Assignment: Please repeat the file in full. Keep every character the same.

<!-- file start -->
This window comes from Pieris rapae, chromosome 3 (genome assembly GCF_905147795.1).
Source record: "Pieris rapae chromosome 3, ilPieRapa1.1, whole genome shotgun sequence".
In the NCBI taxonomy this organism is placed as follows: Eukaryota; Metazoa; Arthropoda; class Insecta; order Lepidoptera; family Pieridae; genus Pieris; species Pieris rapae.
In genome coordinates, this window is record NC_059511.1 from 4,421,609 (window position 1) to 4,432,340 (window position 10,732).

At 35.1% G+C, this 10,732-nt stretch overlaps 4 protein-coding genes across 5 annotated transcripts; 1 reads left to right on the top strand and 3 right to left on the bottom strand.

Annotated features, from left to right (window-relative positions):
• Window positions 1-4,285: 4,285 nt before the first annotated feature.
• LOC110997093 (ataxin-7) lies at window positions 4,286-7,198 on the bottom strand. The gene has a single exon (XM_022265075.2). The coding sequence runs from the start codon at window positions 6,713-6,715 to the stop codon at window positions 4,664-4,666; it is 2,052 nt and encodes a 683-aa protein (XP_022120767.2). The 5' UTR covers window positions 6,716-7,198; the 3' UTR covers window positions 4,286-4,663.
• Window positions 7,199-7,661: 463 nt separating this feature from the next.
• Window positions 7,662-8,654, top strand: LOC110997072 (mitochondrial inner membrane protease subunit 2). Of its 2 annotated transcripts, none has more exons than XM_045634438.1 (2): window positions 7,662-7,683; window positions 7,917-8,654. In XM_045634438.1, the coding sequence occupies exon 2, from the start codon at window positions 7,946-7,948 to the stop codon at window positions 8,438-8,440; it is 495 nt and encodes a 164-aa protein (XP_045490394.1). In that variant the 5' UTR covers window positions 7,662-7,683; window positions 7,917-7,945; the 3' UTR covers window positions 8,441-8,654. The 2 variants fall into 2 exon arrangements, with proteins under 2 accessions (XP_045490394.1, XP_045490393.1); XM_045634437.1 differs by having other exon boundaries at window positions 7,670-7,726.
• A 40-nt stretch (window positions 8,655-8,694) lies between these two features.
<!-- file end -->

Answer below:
This window comes from Pieris rapae, chromosome 3 (genome assembly GCF_905147795.1).
Source record: "Pieris rapae chromosome 3, ilPieRapa1.1, whole genome shotgun sequence".
In the NCBI taxonomy this organism is placed as follows: Eukaryota; Metazoa; Arthropoda; class Insecta; order Lepidoptera; family Pieridae; genus Pieris; species Pieris rapae.
In genome coordinates, this window is record NC_059511.1 from 4,421,609 (window position 1) to 4,432,340 (window position 10,732).

At 35.1% G+C, this 10,732-nt stretch overlaps 4 protein-coding genes across 5 annotated transcripts; 1 reads left to right on the top strand and 3 right to left on the bottom strand.

Annotated features, from left to right (window-relative positions):
• Window positions 1-4,285: 4,285 nt before the first annotated feature.
• LOC110997093 (ataxin-7) lies at window positions 4,286-7,198 on the bottom strand. The gene has a single exon (XM_022265075.2). The coding sequence runs from the start codon at window positions 6,713-6,715 to the stop codon at window positions 4,664-4,666; it is 2,052 nt and encodes a 683-aa protein (XP_022120767.2). The 5' UTR covers window positions 6,716-7,198; the 3' UTR covers window positions 4,286-4,663.
• Window positions 7,199-7,661: 463 nt separating this feature from the next.
• Window positions 7,662-8,654, top strand: LOC110997072 (mitochondrial inner membrane protease subunit 2). Of its 2 annotated transcripts, none has more exons than XM_045634438.1 (2): window positions 7,662-7,683; window positions 7,917-8,654. In XM_045634438.1, the coding sequence occupies exon 2, from the start codon at window positions 7,946-7,948 to the stop codon at window positions 8,438-8,440; it is 495 nt and encodes a 164-aa protein (XP_045490394.1). In that variant the 5' UTR covers window positions 7,662-7,683; window positions 7,917-7,945; the 3' UTR covers window positions 8,441-8,654. The 2 variants fall into 2 exon arrangements, with proteins under 2 accessions (XP_045490394.1, XP_045490393.1); XM_045634437.1 differs by having other exon boundaries at window positions 7,670-7,726.
• A 40-nt stretch (window positions 8,655-8,694) lies between these two features.